Technology

To Escape Chinese Espionage, You Must Travel "Electronically Naked"

80beatsBy Veronique GreenwoodFeb 13, 2012 8:02 PM

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If you carry classified government information or trade secrets as part of your job, traveling in China is risky. Hackers, whether affiliated with the government, on the payroll of competing companies, or operating alone, are a constant threat, and you generally have to assume that you are never unobserved online. But a piece in the New York Times makes it exceedingly clear just how far one has to go to get even a measure of electronic privacy and security in China:

When Kenneth G. Lieberthal, a China expert at the Brookings Institution, travels to that country, he follows a routine that seems straight from a spy film. Kenneth G. Lieberthal of the Brookings Institution takes precautions while traveling. He leaves his cellphone and laptop at home and instead brings “loaner” devices, which he erases before he leaves the United States and wipes clean the minute he returns. In China, he disables Bluetooth and Wi-Fi, never lets his phone out of his sight and, in meetings, not only turns off his phone but also removes the battery, for fear his microphone could be turned on remotely. He connects to the Internet only through an encrypted, password-protected channel, and copies and pastes his password from a USB thumb drive. He never types in a password directly, because, he said, “the Chinese are very good at installing key-logging software on your laptop.”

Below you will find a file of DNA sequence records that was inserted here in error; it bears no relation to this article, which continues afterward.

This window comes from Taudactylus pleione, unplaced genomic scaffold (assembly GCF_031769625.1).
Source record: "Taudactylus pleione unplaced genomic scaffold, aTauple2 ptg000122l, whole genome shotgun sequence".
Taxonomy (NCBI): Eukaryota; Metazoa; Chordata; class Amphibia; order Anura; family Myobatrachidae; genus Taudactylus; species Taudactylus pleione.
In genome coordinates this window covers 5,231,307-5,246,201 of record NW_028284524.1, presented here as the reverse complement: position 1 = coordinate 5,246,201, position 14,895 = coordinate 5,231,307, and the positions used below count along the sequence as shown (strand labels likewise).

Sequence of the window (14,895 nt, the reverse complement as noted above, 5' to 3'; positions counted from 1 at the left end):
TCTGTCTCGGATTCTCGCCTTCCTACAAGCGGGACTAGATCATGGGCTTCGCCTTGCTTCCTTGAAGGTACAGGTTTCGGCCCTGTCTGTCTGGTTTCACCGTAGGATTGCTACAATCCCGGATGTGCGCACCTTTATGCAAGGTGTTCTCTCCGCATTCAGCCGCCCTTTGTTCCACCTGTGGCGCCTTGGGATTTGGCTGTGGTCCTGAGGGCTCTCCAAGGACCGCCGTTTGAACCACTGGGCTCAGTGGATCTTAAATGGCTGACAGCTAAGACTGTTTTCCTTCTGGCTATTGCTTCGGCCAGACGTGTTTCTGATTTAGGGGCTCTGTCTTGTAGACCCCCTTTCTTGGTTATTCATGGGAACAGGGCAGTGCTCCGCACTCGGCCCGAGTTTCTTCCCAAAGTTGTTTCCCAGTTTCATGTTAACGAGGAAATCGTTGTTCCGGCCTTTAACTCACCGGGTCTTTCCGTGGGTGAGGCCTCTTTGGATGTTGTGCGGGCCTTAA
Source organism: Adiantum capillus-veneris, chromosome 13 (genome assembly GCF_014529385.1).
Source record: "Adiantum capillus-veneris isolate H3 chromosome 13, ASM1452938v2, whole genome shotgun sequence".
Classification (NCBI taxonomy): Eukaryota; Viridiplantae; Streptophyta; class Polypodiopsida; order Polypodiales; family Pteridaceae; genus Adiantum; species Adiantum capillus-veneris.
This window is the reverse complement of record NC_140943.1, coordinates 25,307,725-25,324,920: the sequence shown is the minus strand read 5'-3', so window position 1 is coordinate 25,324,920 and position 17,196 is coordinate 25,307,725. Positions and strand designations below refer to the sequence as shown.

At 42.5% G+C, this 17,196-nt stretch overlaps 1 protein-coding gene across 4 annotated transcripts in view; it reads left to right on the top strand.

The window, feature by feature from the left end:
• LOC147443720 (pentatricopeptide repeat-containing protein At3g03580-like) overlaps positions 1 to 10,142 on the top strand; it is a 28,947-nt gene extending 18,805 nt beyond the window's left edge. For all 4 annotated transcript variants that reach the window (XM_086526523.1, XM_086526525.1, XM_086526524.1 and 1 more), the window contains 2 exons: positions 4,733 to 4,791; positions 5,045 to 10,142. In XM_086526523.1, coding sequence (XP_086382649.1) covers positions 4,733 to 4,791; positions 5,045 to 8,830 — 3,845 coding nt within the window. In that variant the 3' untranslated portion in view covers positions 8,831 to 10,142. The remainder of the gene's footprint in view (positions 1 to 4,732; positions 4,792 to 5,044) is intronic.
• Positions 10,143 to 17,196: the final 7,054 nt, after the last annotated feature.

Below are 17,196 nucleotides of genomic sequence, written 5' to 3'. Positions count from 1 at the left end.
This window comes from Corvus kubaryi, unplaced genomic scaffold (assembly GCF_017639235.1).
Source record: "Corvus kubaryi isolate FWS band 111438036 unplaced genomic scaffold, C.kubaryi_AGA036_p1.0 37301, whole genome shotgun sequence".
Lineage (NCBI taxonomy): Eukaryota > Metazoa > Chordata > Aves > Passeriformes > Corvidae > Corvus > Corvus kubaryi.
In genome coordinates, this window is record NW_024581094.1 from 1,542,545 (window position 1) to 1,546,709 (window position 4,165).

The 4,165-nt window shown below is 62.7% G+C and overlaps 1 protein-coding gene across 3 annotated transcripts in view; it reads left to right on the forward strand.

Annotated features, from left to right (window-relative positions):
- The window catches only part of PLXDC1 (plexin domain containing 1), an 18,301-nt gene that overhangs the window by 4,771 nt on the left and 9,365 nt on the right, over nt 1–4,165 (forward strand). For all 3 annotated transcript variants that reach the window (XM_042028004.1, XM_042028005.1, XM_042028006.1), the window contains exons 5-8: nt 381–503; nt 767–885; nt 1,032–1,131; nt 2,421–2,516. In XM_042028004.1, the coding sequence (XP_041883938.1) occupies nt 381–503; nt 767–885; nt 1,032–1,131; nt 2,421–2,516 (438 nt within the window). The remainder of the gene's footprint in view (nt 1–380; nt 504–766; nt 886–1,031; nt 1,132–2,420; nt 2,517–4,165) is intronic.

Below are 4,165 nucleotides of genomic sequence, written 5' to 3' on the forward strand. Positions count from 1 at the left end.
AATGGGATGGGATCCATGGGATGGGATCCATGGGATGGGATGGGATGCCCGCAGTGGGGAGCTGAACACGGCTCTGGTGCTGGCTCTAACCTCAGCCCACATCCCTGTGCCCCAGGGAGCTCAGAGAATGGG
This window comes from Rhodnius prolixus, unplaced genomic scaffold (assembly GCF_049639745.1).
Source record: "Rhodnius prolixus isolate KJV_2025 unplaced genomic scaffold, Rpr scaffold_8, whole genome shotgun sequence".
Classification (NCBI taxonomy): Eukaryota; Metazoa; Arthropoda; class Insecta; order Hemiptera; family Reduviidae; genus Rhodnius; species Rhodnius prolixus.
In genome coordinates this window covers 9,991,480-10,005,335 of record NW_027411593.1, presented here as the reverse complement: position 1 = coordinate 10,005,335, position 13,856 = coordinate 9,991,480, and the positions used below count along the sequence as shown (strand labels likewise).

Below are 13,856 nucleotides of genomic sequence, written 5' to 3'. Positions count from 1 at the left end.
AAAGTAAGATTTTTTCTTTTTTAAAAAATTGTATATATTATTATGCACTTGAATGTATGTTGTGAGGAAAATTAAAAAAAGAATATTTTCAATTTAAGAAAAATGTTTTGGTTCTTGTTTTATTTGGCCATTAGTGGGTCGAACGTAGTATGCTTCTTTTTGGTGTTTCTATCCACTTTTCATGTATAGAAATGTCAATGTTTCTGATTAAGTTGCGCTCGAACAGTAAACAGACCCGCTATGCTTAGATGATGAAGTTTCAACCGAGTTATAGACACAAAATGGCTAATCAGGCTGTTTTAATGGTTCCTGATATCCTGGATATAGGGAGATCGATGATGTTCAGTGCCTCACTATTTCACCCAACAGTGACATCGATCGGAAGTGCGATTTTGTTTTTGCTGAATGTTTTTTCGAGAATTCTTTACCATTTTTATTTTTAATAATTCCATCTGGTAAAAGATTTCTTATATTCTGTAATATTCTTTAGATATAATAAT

This is a philosophy that Representative Mike Rogers, chairman of the House Intelligence Committee, calls traveling "electronically naked"; Jacob Olcott, a cybersecurity expert at Good Harbor Consulting, calls it ‘Business 101’ for people involved in commerce in China. Read the NYT piece for more, but here's one more nugget that emphasizes how dangerous, in terms of information security, it is to have any contact at all with Chinese systems:

McAfee, the security company, said that if any employee’s device was inspected at the Chinese border, it could never be plugged into McAfee’s network again. Ever. “We just wouldn’t take the risk,” said Simon Hunt, a vice president.

Read more at NYT.

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